Three Operatic Femmes Fatales: Carmen, Dalila, Salome

This course explores the idea of the “femme fatale” as manifested in three popular operas of the late 19th and early 20th centuries through discussion of a trio of operatic “bad girls”: Bizet’s Carmen, Saint-Saëns’s Dalila, and Richard Strauss’s Salome. We will focus on their origins, their roles as catalysts of concupiscence, and their previous and subsequent analogues in literature, art, and popular culture, culminating in the film noir. The presentations will include audio and video clips with ample opportunity for discussion. Walter Mayo will discuss the evolution of the character of Dalila, from her earliest Biblical appearance through later characterizations by Milton, Handel, and Voltaire and in Saint-Saëns’s opera Samson and Dalila. Peter Frenzel will trace the tonal fibers that make up Strauss’s musical fabric in Salome, showing how the orchestration with its opulent textures becomes integral to the course of the action and the structure of the plot. Joyce Lowrie will explore the origins of the figure of Carmen and the ways Prosper Mérimée’s novella served (and didn’t serve) as a model for the later and quite different opera.

One session will be devoted to each opera, with the final meeting reserved for discussion and video clips of later femmes fatales in the 20th century.

Instructor: Walter Mayo, Peter Frenzel, and Joyce Lowrie

FOUR TUESDAYS: MARCH 10, 17, 24, and 31
4:30–6 P.M.


Walter Mayo, Peter Frenzel, and Joyce Lowrie

PETER FRENZEL is professor of German studies, emeritus at Wesleyan. For more than 40 years he taught courses in medieval studies as well as on opera and music of the 19th and 20th century. His compositions include incidental music to Gay Smith’s 1995 production of Macbeth at Wesleyan and many pieces for the Wesleyan carillon. His scholarly publications are in the field of medieval music and literature, focusing on the relationships between text and tune in 13th-century courtly singing. He has played various medieval musical instruments such as rebec, fiddle, and Gothic harp.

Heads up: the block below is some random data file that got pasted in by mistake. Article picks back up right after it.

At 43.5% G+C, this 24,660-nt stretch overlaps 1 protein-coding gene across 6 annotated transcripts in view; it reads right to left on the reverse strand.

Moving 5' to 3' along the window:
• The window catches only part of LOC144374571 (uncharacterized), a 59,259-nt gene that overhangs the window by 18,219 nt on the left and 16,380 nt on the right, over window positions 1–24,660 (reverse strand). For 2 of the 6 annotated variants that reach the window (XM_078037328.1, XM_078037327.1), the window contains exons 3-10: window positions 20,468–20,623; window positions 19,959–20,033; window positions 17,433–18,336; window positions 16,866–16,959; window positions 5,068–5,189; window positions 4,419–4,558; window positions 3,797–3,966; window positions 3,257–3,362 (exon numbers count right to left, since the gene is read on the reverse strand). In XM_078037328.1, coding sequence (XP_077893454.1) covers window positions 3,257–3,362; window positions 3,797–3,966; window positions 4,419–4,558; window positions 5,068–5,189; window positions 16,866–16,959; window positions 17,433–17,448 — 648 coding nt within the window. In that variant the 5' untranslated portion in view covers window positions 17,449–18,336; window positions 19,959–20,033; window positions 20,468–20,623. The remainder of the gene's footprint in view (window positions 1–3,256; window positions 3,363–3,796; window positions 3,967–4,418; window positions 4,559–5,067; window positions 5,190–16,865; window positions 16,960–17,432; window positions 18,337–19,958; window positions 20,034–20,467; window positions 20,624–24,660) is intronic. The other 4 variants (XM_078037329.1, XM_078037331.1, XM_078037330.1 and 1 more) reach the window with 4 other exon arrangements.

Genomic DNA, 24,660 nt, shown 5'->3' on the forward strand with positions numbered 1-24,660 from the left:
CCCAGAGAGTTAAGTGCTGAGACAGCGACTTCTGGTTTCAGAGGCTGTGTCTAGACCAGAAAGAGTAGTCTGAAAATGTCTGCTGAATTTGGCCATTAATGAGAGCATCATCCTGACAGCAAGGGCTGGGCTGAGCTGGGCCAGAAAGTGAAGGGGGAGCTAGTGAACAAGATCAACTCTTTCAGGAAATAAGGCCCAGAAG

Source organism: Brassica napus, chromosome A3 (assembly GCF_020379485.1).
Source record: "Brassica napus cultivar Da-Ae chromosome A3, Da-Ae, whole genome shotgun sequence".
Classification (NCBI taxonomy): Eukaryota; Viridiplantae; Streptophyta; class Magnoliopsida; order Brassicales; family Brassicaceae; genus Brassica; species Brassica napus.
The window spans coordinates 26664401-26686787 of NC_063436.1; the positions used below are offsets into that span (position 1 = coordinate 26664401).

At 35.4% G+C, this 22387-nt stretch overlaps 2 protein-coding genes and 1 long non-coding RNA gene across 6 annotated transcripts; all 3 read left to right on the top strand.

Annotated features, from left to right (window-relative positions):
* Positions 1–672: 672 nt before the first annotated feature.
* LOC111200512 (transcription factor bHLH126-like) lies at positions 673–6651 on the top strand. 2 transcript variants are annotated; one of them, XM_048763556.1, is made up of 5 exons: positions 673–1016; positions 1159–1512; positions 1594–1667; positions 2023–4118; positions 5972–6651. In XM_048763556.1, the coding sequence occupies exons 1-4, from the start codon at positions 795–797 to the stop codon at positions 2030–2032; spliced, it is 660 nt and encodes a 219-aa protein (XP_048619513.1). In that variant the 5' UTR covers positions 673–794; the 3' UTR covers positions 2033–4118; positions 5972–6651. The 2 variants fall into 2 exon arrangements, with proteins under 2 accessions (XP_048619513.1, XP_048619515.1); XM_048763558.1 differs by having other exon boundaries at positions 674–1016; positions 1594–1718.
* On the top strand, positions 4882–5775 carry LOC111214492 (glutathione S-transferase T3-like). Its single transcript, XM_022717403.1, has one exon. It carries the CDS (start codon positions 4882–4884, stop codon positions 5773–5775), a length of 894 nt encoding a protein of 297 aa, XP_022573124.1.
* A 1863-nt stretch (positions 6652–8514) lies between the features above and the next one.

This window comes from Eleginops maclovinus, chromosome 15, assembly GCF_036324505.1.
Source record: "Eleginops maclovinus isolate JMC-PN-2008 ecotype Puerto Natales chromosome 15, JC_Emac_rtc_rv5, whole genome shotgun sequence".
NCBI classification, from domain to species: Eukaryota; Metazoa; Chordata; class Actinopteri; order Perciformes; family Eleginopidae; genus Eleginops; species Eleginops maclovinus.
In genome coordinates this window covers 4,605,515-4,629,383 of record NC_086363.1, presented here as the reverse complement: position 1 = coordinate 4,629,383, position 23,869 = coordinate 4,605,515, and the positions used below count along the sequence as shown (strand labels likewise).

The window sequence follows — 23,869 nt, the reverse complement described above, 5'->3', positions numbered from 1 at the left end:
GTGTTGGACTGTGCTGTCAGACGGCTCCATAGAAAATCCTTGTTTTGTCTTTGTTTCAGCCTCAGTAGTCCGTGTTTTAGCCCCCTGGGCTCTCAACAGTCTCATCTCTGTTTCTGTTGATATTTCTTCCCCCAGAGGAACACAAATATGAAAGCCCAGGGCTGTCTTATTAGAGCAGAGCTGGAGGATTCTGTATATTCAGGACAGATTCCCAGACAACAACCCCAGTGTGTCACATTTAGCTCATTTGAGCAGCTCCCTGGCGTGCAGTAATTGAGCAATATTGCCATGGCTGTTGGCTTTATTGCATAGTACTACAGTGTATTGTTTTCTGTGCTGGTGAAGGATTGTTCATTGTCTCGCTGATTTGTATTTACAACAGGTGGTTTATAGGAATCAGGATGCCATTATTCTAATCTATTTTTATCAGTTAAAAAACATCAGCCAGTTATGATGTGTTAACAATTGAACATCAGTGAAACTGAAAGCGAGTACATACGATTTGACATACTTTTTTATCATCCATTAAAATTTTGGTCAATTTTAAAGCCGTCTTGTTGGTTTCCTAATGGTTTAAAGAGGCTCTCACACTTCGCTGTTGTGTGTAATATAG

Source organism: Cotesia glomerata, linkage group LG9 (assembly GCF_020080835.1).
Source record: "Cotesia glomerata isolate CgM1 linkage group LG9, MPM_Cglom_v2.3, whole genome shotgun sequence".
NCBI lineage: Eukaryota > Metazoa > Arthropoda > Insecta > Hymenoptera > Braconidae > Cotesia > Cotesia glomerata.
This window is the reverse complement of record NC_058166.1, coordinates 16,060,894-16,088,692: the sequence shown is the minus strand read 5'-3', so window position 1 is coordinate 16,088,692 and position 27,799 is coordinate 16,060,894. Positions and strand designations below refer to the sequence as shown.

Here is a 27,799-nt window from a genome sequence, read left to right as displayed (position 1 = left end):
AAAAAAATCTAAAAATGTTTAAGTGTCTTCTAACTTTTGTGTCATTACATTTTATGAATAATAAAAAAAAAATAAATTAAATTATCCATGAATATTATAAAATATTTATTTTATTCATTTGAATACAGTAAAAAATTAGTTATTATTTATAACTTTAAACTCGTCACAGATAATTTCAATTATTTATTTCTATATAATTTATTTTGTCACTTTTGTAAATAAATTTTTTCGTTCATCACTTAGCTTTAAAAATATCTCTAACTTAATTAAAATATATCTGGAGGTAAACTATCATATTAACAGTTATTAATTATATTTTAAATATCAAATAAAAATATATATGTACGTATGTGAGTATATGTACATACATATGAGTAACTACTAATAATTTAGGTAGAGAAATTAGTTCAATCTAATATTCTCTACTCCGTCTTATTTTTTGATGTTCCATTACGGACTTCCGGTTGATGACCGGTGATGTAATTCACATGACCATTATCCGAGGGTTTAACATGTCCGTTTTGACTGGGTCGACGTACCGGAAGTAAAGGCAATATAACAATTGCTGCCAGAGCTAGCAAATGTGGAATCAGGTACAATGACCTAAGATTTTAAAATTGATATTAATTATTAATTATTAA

JOYCE LOWRIE is professor of Romance languages and literatures, emerita at Wesleyan. Her publications include The Violent Mystique, Sightings: Mirrors in Texts—Texts in Mirrors, and a translation of Rimbaud’s Illuminations. She has also written articles and chapters of books on 19th- and 20th-century literature. While directing the Wesleyan Program in Paris, she sang in the Choeur de l’Orchestre de Paris, conducted by Daniel Barenboim. Her interests in the literary origins of opera led her on a continuing project exploring Bizet’s usage of Mérimée’s novella Carmen as one of the many points of departure for the composition of his opera.

WALTER MAYO is a retired attorney and a lover of music of all genres. He has sung with the Hartford Choral and a Hartford madrigal group, plays occasional jazz string bass, and is a ringer/alumnus of the Wesleyan Pep Band percussion section. He is a member of the board of the Musical Club of Hartford and a co-constructor of a 1970 Zuckerman harpsichord. He also plays with the State Street String Band.